Ok, gubernatorial candidate Bill Lee didn’t actually say he wants to raise your taxes, though the policy proposal he’s put forward would likely result in local property tax increases. He did, however, suggest silencing school boards by way of curbing their ability to be represented in public policy debate in Nashville.
Erik Schelzig of the Associated Press reports:
Republican gubernatorial candidate Bill Lee said he supports spending more public money on private school tuition around Tennessee, and that restrictions should be placed on lobbying by government entities that oppose school vouchers.
I wrote previously about how Lee has been a staunch advocate of using public money for private schools by way of vouchers. I also noted that the most recent evidence indicates he’s wrong when he asserts that vouchers will improve education outcomes for Tennessee students.
The proposal to silence local school boards because they oppose school vouchers is not a new one. In fact, legislation to that effect was previously proposed by Lee’s Williamson County neighbor, Jeremy Durham. Here’s more on that effort:
Joey Garrison has the story about some legislators who wish that local school boards didn’t hire lobbyists to represent their interests before the legislature.
To that end, they’ve filed legislation that would allow County Commissions to revise a School Board’s budget as it relates to lobbying expenses (HB 229/SB 2525).
Many school boards in the state are members of the Tennessee School Boards Association, which hires a lobbyist to represent the interests of school boards at the General Assembly. Additionally, some local boards hire contract firms and/or in-house government relations specialists to monitor state policy.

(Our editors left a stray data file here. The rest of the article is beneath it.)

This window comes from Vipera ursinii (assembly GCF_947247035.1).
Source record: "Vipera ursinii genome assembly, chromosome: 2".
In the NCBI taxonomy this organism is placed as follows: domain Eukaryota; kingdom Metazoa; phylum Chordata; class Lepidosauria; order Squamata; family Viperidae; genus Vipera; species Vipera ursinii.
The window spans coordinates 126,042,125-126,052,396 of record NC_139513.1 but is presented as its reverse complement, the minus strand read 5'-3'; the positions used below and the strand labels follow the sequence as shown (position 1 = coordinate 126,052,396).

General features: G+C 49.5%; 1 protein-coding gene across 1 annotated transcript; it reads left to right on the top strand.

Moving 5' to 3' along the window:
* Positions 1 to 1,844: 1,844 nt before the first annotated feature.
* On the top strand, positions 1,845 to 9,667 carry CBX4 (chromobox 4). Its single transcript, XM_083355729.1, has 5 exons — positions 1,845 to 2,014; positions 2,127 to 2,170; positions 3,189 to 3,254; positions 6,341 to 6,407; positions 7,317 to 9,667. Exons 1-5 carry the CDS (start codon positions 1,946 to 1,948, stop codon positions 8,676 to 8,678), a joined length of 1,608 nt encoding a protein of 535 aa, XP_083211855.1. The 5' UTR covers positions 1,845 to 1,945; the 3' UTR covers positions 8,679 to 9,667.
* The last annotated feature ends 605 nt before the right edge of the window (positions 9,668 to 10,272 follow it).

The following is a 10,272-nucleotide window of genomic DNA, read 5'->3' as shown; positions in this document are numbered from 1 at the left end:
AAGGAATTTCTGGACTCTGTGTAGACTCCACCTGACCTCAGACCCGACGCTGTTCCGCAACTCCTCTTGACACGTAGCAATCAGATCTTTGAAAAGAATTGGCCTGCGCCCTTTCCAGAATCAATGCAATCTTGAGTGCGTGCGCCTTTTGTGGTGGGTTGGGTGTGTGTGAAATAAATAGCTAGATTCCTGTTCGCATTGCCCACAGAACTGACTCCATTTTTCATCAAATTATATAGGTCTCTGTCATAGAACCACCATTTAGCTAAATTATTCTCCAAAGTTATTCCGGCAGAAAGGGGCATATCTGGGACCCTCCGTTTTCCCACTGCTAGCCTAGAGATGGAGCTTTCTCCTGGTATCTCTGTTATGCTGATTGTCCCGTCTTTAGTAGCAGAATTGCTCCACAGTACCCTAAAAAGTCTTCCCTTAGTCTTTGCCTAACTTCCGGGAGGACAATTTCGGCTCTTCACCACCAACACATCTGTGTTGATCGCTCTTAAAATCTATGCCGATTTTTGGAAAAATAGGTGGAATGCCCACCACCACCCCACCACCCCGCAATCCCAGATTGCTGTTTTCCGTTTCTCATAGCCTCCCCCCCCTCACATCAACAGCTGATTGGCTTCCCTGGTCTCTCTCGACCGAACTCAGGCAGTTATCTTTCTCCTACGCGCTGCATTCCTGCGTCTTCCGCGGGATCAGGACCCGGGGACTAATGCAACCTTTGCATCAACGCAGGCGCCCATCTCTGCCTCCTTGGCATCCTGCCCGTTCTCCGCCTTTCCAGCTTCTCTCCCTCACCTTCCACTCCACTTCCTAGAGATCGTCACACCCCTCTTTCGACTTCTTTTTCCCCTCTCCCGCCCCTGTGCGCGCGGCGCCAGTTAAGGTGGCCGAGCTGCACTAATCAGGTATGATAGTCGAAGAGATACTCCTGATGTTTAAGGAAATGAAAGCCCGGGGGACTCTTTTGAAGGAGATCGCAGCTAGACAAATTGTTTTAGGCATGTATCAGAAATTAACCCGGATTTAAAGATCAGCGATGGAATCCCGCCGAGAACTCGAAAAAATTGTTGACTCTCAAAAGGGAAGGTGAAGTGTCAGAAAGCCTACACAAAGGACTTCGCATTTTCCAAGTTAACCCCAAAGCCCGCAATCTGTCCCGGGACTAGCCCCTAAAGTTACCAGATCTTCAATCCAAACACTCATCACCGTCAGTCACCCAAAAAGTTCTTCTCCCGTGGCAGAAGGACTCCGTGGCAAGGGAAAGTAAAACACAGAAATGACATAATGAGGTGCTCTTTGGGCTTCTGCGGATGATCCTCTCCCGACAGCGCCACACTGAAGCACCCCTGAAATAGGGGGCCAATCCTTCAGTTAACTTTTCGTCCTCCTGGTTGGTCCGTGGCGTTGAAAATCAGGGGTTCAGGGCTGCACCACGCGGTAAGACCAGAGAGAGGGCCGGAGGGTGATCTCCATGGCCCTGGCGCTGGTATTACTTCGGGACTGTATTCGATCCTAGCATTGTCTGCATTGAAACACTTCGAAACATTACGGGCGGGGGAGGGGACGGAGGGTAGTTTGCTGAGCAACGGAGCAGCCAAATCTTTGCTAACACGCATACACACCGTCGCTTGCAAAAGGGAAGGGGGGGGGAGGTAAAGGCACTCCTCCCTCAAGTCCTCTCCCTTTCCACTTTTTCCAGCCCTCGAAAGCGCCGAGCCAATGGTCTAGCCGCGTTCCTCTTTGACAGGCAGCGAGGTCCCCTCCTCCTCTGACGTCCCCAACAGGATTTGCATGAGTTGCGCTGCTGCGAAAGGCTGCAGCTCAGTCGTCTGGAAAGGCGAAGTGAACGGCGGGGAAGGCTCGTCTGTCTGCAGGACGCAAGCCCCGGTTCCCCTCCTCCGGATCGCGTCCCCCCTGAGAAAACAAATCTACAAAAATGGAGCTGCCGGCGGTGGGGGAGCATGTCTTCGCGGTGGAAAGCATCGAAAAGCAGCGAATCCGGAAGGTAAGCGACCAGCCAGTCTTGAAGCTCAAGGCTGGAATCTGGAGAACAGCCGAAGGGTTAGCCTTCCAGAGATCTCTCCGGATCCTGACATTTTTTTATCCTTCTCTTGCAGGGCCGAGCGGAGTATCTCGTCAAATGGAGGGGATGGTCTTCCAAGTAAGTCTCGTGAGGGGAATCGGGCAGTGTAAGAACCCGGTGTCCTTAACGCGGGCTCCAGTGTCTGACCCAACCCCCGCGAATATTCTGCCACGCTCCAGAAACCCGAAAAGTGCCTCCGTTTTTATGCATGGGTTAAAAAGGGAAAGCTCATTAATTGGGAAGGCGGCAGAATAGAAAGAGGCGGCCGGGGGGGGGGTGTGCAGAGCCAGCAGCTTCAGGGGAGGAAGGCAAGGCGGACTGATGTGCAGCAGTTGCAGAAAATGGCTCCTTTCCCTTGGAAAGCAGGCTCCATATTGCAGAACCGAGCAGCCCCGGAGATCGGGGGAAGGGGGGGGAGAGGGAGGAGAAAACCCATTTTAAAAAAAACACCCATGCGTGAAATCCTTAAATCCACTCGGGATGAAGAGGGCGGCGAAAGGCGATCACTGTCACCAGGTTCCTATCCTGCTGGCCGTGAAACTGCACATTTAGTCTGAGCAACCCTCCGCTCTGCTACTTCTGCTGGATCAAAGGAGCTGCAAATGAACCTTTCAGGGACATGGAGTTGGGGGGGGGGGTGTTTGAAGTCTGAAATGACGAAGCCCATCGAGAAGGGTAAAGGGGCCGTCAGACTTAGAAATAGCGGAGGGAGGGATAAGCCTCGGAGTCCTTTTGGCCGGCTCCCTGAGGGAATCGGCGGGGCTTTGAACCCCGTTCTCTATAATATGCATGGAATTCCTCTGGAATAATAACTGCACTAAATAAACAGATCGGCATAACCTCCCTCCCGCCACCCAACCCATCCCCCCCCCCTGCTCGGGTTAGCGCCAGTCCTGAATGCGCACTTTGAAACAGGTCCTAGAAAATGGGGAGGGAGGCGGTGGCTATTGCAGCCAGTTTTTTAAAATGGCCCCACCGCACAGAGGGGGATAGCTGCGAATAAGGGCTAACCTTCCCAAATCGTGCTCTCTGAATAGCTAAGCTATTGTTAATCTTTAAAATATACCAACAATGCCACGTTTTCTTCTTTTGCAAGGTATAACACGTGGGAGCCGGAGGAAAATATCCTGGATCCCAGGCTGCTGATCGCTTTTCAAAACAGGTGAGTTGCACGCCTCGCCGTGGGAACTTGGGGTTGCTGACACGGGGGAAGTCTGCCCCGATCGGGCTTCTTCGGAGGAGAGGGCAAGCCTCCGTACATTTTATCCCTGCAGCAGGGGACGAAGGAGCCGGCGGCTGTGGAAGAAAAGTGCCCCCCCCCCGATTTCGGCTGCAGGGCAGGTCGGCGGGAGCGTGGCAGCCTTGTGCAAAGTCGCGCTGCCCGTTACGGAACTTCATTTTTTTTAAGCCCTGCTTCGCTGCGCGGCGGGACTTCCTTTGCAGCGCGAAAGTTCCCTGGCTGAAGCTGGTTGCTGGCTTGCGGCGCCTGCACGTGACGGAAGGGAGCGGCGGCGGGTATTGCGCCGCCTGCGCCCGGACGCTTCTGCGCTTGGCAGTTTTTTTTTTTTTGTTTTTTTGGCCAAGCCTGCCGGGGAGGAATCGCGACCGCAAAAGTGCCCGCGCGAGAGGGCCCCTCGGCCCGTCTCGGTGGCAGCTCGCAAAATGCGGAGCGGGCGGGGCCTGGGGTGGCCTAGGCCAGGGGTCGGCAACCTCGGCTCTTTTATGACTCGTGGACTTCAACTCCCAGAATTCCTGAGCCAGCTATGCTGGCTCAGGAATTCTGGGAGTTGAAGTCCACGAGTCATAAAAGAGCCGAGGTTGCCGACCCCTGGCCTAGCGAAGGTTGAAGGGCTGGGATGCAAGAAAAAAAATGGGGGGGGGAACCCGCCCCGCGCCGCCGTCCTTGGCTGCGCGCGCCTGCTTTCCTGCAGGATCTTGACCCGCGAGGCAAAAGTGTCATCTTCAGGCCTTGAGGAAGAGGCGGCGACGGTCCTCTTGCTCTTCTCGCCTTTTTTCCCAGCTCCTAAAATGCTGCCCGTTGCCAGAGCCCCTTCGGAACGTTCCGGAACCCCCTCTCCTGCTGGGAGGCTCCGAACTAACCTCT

Of course, many County Commissioners are members of the Tennessee County Commissioners Organization, which employs a lobbyist to represent the interests of County Commissions at the General Assembly. And many local government bodies also contract for or hire government relations specialists.
The attempt at silencing voices opposed to school vouchers ultimately failed to advance. Lee’s embrace of the failed Durham proposal may be of note to school board and county commission members considering his campaign.
As it relates to taxes, Lee’s support for a broad voucher program would likely result in a tax increase of some form. I wrote last year about the cost of a “voucher school district” and noted that if a statewide proposal took hold, it would be rather costly:
Nearly 15,000 students who never attended public school suddenly receiving vouchers would mean a state cost of $98 million. That’s $98 million in new money. Of course, those funds would either be new money (which is not currently contemplated) or would take from the state’s BEP allocations in the districts where the students receive the vouchers.
Let’s look at Davidson County as an example. If three percent of the student population there took vouchers, and half of those were students who had never attended a public school, the loss to the district would be a minimum of $8.4 million.